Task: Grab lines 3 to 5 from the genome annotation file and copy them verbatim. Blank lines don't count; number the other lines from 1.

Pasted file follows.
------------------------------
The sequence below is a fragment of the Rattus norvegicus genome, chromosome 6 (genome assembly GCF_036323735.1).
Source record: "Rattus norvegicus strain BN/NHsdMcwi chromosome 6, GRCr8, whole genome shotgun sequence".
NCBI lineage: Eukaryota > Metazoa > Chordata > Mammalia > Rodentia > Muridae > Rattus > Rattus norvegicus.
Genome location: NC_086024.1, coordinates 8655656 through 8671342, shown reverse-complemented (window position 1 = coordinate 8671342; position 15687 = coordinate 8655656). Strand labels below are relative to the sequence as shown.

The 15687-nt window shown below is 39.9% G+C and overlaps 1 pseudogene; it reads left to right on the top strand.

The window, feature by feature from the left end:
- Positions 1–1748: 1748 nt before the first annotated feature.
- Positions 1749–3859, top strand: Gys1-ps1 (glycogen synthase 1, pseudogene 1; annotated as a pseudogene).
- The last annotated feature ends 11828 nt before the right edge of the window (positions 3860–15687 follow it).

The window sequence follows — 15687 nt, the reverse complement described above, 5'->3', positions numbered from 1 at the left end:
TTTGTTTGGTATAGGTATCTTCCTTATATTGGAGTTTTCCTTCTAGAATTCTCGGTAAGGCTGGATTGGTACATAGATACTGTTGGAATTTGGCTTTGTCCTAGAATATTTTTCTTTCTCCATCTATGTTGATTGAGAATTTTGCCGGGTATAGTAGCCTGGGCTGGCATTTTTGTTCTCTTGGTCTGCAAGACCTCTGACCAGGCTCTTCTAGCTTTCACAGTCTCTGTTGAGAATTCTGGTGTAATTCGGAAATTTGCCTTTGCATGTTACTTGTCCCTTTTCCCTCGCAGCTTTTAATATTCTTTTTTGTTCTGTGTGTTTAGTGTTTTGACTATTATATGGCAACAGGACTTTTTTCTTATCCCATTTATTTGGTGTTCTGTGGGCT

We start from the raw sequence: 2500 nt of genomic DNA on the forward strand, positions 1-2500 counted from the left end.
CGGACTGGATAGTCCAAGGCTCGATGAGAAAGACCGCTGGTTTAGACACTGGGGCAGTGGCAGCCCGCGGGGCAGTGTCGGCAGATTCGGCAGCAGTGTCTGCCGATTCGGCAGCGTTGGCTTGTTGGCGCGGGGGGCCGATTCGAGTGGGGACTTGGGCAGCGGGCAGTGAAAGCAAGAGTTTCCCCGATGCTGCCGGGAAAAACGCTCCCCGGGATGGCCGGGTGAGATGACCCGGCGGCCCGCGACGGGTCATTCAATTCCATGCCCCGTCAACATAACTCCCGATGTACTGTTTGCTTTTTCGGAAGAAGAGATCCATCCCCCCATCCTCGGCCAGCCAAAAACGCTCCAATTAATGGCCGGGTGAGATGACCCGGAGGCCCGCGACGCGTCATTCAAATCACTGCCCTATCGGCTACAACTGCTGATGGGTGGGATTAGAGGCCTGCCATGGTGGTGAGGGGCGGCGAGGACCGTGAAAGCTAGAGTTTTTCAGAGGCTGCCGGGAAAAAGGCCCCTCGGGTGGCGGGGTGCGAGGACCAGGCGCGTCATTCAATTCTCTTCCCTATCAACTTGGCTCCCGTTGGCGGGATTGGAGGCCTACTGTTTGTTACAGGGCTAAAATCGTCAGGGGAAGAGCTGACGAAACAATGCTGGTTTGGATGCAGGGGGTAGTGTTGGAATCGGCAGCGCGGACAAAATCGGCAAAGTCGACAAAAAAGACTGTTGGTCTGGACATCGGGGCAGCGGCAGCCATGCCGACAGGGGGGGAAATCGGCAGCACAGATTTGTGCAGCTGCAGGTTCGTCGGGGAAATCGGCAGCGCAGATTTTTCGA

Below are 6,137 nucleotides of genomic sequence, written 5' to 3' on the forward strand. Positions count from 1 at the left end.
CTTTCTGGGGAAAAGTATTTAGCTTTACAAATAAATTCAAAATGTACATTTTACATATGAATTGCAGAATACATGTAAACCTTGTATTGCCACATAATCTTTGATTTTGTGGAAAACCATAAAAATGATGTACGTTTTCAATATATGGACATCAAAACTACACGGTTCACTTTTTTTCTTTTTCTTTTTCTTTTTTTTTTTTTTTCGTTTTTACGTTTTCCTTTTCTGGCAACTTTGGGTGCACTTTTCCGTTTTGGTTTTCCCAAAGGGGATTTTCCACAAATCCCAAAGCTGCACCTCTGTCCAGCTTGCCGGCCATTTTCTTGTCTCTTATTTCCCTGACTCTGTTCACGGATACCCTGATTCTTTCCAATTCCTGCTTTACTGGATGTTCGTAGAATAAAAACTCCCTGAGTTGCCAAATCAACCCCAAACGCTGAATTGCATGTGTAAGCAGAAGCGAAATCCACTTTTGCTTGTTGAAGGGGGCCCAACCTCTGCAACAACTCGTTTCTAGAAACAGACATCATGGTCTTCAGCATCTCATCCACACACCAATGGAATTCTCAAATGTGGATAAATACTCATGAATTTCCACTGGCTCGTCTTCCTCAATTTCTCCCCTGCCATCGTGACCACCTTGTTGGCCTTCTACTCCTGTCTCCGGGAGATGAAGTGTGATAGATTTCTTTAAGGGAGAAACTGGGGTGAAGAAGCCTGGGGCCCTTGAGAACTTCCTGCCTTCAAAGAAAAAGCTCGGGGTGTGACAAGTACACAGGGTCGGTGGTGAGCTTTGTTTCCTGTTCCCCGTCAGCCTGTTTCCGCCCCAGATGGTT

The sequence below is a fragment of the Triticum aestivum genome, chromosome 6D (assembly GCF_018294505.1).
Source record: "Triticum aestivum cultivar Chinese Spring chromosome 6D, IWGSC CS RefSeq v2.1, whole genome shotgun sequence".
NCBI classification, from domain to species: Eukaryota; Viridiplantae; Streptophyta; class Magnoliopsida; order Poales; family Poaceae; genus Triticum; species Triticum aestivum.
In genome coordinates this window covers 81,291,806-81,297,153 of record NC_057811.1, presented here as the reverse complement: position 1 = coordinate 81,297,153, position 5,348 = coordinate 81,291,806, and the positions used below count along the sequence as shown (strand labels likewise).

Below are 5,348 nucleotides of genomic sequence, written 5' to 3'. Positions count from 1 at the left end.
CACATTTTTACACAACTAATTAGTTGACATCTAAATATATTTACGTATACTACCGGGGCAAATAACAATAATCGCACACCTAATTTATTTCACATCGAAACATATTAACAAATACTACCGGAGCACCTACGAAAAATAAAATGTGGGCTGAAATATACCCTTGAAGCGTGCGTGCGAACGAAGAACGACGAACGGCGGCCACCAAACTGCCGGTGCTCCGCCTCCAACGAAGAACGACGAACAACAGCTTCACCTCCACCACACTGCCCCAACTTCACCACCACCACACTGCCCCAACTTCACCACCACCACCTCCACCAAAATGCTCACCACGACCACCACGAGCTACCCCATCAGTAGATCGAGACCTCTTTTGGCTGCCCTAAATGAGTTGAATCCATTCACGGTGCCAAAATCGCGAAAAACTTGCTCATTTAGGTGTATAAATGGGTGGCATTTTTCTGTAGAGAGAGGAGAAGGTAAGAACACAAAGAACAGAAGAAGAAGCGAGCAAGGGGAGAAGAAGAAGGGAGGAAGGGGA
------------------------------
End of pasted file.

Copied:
NCBI lineage: Eukaryota > Metazoa > Chordata > Mammalia > Rodentia > Muridae > Rattus > Rattus norvegicus.
Genome location: NC_086024.1, coordinates 8655656 through 8671342, shown reverse-complemented (window position 1 = coordinate 8671342; position 15687 = coordinate 8655656). Strand labels below are relative to the sequence as shown.

The 15687-nt window shown below is 39.9% G+C and overlaps 1 pseudogene; it reads left to right on the top strand.